It’s not quite what you’d expect from an illustrious Midtown Manhattan restaurant; it’s dark and dingy, small and crowded, where waiters are surly and won’t accept credit cards but what they do accept are reservations up to a year in advance.
On 7th Avenue, a couple of blocks from Carnegie Hall between West 55th and 56th, Carnegie Deli is celebrating its 75th anniversary, a popular neighbourhood deli since it opened with 40 tables in 1937.
New York’s delicatessens have become the quintessential Jewish eating experience and it was here in 1975 that delis became known nationwide when New York magazine rated Carnegie’s pastrami the “Big Apple’s” number one.
If you caught Woody Allen’s movie “Broadway Danny Rose” you would have seen this deli. The opening scene featured Allen (who used to play clarinet there with a jazz band every Friday night) at a table with a bunch of old stand-up comics swapping stories and consuming large dinners.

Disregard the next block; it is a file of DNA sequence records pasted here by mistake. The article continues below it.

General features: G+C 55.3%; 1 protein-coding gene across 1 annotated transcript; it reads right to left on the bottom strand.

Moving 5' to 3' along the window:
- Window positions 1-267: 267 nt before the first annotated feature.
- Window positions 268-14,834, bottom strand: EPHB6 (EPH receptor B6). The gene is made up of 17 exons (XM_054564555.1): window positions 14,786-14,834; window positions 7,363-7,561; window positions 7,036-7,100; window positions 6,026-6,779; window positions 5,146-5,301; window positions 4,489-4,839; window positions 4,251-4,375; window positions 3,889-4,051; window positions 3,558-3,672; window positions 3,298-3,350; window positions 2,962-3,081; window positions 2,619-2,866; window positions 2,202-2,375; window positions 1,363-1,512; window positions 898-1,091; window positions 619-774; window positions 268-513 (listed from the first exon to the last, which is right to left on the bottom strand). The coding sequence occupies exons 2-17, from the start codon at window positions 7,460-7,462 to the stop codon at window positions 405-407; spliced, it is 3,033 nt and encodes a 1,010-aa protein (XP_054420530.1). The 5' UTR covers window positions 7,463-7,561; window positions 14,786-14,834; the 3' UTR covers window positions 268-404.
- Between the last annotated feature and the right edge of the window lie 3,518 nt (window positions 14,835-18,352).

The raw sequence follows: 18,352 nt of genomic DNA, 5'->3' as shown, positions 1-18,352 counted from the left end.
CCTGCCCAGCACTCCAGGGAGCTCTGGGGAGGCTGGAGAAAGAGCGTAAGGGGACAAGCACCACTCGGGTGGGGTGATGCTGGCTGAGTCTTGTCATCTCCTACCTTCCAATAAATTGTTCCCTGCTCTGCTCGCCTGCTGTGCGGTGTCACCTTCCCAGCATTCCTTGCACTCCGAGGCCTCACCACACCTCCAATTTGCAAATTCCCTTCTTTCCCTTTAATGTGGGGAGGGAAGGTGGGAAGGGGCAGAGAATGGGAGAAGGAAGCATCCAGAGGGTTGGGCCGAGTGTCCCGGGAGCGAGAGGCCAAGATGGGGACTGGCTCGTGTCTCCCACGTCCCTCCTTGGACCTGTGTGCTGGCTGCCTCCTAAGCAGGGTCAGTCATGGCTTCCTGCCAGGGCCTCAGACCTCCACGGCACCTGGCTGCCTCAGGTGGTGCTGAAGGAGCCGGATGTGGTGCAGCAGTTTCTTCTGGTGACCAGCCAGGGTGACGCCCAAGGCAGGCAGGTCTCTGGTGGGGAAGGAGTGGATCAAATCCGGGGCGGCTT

In a country where large dinners are de rigueur, much larger dinners are Carnegie’s raison d’etre.
Its walls are a gallery of images of the movie and stage celebrities who have dined there and keep coming back and it’s not just for the thrill of gluttony. Apart from the incredible food, Carnegie really is the essence of New York City packed into one tight little place.
Much of the city’s deli food originated in 18th century Eastern Europe and was refined by immigrants when they came to America in droves in the mid-19th century. To satisfy their needs, Jewish migrants started restaurants in New York launching a new, rich and hearty alternative to the established Anglo-Saxon diet. They have never looked back.